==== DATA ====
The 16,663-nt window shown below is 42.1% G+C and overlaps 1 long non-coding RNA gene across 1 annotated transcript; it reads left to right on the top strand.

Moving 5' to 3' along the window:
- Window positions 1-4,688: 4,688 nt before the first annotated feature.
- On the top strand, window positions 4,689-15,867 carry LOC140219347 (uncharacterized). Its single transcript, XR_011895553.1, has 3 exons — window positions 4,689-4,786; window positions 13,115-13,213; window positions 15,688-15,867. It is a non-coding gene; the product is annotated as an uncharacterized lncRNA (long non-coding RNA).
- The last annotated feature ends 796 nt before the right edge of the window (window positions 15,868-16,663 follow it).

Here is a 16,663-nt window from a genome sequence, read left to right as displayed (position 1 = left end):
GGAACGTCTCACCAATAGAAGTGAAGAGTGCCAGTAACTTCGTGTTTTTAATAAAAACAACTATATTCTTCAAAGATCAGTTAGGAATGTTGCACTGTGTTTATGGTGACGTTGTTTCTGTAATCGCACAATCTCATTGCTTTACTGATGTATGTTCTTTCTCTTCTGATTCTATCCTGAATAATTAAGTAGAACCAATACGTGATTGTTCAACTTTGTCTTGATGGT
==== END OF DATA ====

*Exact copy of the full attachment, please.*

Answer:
The 16,663-nt window shown below is 42.1% G+C and overlaps 1 long non-coding RNA gene across 1 annotated transcript; it reads left to right on the top strand.

Moving 5' to 3' along the window:
- Window positions 1-4,688: 4,688 nt before the first annotated feature.
- On the top strand, window positions 4,689-15,867 carry LOC140219347 (uncharacterized). Its single transcript, XR_011895553.1, has 3 exons — window positions 4,689-4,786; window positions 13,115-13,213; window positions 15,688-15,867. It is a non-coding gene; the product is annotated as an uncharacterized lncRNA (long non-coding RNA).
- The last annotated feature ends 796 nt before the right edge of the window (window positions 15,868-16,663 follow it).

Here is a 16,663-nt window from a genome sequence, read left to right as displayed (position 1 = left end):
GGAACGTCTCACCAATAGAAGTGAAGAGTGCCAGTAACTTCGTGTTTTTAATAAAAACAACTATATTCTTCAAAGATCAGTTAGGAATGTTGCACTGTGTTTATGGTGACGTTGTTTCTGTAATCGCACAATCTCATTGCTTTACTGATGTATGTTCTTTCTCTTCTGATTCTATCCTGAATAATTAAGTAGAACCAATACGTGATTGTTCAACTTTGTCTTGATGGT